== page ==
Sibikwa Art Centre’s Kwela Bafana+, billed as “a night in a Fifties shebeen”, is enjoying a repeat season after playing last year to sold-out houses at the Victory Theatre.
For those who were around in the 1950s and saw the original King Kong at the University of the Witwatersrand’s Great Hall, introducing white suburbanites in the multiracial audiences to the sounds of township jazz and the unique piping notes of the kwela (penny whistle), this lively and endearing show is a wonderful blast from the past.
And for those who are too young for the memories, the sheer wealth of musical creativity of the time will be a toe-tapping, sometimes heart-wrenching revelation.
The immensely talented cast recreates some of the great moments of African jazz and kwela music. It brings to vibrant life memories of some of South Africa’s legendary close-harmony groups, among them the Manhattans and the Woody Woodpeckers, of which Bra B Ngwenya, the seventysomething leader of the Kwela Bafana+ band was an original member.
It also reminds its audiences of the influence of the great American groups of that era.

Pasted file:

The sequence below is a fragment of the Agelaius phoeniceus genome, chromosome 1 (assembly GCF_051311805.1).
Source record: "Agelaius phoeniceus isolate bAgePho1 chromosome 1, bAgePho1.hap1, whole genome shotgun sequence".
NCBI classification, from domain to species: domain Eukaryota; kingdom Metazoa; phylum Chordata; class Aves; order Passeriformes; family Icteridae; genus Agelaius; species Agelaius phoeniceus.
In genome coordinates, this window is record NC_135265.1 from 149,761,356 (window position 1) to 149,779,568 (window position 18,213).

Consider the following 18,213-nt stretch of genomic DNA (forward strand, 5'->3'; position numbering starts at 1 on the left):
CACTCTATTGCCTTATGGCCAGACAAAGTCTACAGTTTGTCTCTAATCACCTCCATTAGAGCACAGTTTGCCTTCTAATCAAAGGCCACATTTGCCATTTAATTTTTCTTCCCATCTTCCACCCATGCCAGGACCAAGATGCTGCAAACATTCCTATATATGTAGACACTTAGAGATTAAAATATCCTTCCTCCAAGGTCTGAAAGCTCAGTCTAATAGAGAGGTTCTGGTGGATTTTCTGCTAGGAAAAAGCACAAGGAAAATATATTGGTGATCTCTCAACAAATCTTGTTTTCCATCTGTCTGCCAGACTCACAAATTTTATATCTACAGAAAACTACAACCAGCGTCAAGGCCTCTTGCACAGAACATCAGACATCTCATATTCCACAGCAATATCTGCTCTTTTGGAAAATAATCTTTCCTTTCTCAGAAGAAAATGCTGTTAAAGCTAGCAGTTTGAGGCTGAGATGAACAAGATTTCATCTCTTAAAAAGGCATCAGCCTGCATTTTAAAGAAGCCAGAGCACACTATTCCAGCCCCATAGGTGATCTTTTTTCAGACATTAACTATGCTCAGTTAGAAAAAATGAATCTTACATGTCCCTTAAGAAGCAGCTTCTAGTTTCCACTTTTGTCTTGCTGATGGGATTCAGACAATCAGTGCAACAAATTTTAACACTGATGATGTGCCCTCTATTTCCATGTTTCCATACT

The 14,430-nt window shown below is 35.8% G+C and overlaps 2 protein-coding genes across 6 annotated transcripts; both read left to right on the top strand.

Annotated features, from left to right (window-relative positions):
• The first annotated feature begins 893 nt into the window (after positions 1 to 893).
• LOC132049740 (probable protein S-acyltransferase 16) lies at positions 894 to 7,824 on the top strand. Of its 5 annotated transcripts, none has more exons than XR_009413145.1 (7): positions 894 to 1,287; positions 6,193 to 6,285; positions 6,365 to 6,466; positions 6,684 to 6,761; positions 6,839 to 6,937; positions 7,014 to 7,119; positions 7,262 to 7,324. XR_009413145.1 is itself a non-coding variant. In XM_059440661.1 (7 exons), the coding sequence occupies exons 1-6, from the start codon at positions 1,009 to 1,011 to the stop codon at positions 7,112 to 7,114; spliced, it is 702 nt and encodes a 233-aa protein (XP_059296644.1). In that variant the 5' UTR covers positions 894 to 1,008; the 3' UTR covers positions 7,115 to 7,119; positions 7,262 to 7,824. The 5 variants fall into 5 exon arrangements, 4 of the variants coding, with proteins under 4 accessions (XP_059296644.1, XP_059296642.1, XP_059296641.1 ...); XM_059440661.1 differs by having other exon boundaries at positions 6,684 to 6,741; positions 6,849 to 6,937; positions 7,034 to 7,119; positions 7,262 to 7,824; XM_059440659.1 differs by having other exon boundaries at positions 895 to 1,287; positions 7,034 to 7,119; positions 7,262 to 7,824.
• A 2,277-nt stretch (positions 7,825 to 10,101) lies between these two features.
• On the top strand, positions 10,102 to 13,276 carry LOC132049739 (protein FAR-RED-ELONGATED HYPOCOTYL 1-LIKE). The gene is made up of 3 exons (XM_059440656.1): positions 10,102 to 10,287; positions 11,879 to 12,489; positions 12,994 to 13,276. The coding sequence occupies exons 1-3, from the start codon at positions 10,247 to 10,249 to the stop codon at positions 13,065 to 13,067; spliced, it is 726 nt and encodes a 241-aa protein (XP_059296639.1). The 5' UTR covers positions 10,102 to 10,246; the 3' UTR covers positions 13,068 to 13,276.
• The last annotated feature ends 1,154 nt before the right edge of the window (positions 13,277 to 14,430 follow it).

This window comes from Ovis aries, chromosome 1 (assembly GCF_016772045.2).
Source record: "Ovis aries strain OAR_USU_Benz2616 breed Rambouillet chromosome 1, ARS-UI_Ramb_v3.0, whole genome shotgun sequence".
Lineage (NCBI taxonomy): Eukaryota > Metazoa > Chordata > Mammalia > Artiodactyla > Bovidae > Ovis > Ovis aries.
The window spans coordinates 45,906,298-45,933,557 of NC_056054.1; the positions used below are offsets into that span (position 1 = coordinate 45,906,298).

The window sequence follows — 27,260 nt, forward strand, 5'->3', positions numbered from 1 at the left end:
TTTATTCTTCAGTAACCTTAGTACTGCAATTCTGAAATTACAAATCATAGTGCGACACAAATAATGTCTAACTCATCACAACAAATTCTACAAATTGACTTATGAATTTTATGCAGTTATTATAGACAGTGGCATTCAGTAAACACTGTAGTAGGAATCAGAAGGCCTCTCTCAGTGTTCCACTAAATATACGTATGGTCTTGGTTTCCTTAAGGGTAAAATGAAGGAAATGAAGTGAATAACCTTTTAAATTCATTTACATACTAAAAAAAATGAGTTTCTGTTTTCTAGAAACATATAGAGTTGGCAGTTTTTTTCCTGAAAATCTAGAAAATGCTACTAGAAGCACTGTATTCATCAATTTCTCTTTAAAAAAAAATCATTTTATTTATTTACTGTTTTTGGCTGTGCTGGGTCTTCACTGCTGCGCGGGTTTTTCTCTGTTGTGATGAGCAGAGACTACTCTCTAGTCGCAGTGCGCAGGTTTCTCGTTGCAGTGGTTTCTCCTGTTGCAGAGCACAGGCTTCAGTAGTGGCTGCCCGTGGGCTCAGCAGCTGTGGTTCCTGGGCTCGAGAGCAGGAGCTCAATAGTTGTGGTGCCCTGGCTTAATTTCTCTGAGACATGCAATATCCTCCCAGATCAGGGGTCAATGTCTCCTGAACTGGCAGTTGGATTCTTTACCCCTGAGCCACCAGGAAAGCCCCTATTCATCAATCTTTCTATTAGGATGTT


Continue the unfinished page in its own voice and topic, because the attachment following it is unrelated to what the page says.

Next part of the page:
The 1950s were a time when all things American were espoused in Sophiatown, from two-tone Florsheim shoes to street slang and gang culture, and the music reflected that allegiance.
Totally entertaining and frequently sentimental though it is, the production does not entirely draw a veil of misty nostalgia across the realities of the time — the realities that led to the growing liquor addiction, the depression and the tragic young deaths of so many of the “Drum generation”.
Facts of life
That remarkable group of writers, too, is acknowledged, with Casey Motsisi’s bed bugs, source of his satirical “Bug” column in Drum, playing a starring role as they crouch in a prison cell awaiting the next victims of a dompas (pass) raid.
Poverty, unemployment, pass and liquor raids and prison all make their appearance. One hilarious sequence deals with the not-so-hilarious occupation of night-soil removal — just one of the many unpleasant facts of life in Sophiatown.
The cast comprises a tuneful, enthusiastic and highly entertaining male quartet — Dumisani Mhlanga, Siphiwe Nkabinde, Andries Mbali and Joel Zuma — joined by multitalented actress/singer Velephi Khumalo as shebeen queen Sis Peggy (who gets to sing the unforgettable Makeba song Back of the Moon from King Kong) and the youthful, charming Sihle Ndaba as her daughter, Ntombi.
They are backed by the Kwela Bafana+ band — keyboards, double bass and guitar, drums, saxophone and penny whistle — led by Bra B on piano.
There is no narrative line to speak of and Todd Twala’s choreography is, though lively, a tad repetitive.
But, as the cast belted out the iconic Meadowlands and the (sparse) audience rose to clap, sing, ululate, whistle and dance along with them, any flaws were forgiven. It was a great, warm-hearted and thoroughly enjoyable night at the theatre.
Kwela Bafana+ is showing at the Market Theatre until June 24